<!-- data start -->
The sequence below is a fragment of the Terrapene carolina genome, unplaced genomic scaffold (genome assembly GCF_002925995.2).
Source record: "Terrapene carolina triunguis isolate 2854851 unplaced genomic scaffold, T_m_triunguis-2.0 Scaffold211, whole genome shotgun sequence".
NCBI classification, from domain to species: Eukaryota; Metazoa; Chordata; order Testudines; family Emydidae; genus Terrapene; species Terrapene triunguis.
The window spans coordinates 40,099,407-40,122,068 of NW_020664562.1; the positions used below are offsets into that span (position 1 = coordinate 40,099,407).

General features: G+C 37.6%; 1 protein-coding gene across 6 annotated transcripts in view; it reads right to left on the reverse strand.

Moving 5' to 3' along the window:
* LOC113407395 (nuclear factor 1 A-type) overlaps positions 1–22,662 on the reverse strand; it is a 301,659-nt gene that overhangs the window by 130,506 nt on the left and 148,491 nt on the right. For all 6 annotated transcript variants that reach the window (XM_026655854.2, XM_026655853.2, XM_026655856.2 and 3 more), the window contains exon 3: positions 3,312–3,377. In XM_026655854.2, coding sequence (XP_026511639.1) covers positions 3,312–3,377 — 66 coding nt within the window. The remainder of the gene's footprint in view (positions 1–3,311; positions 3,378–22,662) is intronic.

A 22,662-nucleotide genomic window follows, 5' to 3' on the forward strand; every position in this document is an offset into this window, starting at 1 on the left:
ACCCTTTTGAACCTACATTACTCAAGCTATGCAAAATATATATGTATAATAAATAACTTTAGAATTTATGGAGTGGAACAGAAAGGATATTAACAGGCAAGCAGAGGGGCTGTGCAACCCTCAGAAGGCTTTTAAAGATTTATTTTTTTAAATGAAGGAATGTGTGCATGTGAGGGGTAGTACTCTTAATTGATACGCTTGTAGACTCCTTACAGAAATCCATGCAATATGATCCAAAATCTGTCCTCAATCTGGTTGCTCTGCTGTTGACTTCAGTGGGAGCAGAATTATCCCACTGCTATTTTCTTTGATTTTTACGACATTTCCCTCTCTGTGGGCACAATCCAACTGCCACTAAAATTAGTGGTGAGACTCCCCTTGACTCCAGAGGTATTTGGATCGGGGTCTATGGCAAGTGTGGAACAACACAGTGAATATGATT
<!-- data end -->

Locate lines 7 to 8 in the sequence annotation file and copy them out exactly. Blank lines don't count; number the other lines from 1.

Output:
* LOC113407395 (nuclear factor 1 A-type) overlaps positions 1–22,662 on the reverse strand; it is a 301,659-nt gene that overhangs the window by 130,506 nt on the left and 148,491 nt on the right. For all 6 annotated transcript variants that reach the window (XM_026655854.2, XM_026655853.2, XM_026655856.2 and 3 more), the window contains exon 3: positions 3,312–3,377. In XM_026655854.2, coding sequence (XP_026511639.1) covers positions 3,312–3,377 — 66 coding nt within the window. The remainder of the gene's footprint in view (positions 1–3,311; positions 3,378–22,662) is intronic.

A 22,662-nucleotide genomic window follows, 5' to 3' on the forward strand; every position in this document is an offset into this window, starting at 1 on the left: